Lemon Bay

The distinctive frigatebird can have a wingspand of over seven feet.

Lemon Bay extends about 13 miles long and is separated from the Gulf of Mexico by Little Gasparilla Island and Manasota Key. It is designated by the State of Florida as an aquatic preserve and an Outstanding Florida Waterway among other recognitions.

Dense Manatee Grass – Seagrasses make water in the bay cleaner and help stabilize the sandy sea bottom.

The Lemon Bay area is bustling with live creatures, such as eagles, pinfish, pelicans, snook, shrimp, dolphins and manatees. Near shore, the seagrasses swaying with the tidal currents are key elements of this ecosystem. They make the bay water cleaner and help stabilize the sandy sea bottom. They also provide nursery grounds and a shelter for a variety of wildlife.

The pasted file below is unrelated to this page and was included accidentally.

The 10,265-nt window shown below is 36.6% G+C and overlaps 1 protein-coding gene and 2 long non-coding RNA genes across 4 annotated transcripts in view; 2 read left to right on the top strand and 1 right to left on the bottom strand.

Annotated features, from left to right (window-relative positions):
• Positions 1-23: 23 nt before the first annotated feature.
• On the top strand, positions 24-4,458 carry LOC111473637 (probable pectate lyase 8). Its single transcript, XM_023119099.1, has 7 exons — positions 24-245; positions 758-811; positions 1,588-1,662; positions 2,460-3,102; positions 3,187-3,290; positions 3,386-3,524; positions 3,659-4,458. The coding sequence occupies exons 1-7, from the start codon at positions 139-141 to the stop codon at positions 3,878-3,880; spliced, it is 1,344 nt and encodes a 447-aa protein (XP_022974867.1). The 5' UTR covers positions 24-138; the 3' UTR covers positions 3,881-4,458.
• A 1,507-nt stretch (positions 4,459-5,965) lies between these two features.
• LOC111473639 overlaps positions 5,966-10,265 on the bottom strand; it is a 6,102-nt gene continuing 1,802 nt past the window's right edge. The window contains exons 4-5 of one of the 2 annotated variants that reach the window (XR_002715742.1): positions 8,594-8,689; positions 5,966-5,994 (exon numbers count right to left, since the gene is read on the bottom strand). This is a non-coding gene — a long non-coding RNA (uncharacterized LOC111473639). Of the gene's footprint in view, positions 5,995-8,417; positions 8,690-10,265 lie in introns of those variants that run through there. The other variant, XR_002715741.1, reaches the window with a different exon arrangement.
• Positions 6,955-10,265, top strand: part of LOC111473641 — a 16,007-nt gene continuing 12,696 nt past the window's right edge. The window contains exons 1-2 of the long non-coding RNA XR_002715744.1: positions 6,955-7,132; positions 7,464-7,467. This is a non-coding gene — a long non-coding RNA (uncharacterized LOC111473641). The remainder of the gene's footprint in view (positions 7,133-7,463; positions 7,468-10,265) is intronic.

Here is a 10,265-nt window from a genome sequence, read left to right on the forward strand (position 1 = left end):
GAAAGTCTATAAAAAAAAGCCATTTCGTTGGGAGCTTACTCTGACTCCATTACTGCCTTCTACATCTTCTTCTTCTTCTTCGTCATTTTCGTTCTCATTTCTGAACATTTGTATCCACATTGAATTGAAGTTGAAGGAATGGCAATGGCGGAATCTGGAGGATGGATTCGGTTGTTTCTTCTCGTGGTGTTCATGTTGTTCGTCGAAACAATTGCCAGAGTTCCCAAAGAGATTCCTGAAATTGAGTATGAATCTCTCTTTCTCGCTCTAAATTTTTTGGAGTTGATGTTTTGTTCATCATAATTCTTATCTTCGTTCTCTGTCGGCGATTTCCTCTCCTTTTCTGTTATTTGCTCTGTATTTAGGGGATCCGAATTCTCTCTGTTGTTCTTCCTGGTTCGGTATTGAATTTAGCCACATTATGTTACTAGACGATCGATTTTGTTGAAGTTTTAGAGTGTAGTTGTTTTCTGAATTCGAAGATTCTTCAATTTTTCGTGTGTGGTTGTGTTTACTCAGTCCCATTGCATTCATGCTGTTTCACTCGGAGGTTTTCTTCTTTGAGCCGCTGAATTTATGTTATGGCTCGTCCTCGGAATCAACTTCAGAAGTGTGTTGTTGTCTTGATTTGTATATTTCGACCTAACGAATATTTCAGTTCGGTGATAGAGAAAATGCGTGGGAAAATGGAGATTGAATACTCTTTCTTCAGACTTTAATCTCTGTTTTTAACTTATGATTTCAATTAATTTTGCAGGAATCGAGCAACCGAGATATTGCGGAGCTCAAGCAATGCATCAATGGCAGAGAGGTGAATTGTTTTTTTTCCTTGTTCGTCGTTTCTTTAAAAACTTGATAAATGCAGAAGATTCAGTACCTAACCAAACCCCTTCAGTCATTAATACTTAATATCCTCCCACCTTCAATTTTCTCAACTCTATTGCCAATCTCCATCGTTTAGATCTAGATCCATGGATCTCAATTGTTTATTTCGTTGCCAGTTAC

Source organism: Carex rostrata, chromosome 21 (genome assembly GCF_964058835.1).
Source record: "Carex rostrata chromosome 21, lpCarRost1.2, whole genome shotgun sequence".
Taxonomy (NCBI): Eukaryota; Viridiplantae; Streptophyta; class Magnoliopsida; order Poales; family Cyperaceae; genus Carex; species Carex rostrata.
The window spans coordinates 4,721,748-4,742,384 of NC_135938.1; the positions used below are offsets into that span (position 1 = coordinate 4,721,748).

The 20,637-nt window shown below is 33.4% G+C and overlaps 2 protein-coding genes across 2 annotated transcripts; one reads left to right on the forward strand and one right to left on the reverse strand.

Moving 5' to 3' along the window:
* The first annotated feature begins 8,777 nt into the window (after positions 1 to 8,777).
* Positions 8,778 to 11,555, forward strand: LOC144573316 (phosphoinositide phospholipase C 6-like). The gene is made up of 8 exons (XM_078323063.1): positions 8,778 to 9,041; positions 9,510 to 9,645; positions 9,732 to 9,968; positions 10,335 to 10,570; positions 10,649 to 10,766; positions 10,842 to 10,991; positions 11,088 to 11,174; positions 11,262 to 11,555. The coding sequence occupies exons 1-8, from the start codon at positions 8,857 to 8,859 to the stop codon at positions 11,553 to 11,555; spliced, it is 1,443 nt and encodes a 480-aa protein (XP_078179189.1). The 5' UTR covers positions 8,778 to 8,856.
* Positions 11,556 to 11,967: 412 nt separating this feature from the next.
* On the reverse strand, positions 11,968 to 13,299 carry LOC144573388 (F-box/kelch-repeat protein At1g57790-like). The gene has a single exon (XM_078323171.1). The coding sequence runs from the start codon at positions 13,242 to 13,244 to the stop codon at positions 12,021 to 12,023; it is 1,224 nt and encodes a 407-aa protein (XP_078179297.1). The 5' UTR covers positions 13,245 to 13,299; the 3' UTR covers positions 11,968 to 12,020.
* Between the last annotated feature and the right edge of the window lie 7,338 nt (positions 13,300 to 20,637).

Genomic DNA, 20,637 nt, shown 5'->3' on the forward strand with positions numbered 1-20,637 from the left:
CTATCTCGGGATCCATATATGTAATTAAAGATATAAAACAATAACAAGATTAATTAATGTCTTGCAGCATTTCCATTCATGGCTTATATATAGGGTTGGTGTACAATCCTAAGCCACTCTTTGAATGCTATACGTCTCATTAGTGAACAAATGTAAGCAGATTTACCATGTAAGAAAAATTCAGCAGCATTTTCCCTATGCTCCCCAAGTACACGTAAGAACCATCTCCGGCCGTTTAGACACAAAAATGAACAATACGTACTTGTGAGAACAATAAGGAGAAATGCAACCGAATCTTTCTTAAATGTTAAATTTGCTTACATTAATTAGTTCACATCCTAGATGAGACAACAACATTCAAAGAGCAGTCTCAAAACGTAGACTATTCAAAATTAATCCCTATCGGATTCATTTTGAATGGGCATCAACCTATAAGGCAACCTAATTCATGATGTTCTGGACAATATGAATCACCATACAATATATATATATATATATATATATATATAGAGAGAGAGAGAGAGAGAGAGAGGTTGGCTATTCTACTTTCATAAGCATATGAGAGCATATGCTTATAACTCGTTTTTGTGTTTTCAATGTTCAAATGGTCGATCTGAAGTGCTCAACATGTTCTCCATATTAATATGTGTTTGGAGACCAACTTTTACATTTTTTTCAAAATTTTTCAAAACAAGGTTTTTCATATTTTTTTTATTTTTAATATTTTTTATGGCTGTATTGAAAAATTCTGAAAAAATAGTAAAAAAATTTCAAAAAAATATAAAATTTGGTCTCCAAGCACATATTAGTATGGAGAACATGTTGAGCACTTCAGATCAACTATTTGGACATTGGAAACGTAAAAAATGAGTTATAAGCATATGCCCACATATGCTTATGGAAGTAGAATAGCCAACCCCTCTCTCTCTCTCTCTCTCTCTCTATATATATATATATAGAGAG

Onshore, a stop at Cedar Point Environmental Park and Lemon Bay Park Environmental Center will provide visitors access to hiking trails through pine flatwoods, oak scrub, salt flats and mangroves. Those who are interested in Florida history won’t want to miss the Indian Mound Park, which features native flora and fauna, and includes a prehistoric Indian mound site from 1000 B.C.

Lemon Bay Park and Environmental Center provides hiking options through various scenery. (Photo: Sarasota County)

Next up, Gasparilla Sound can be found at the southern end of the watershed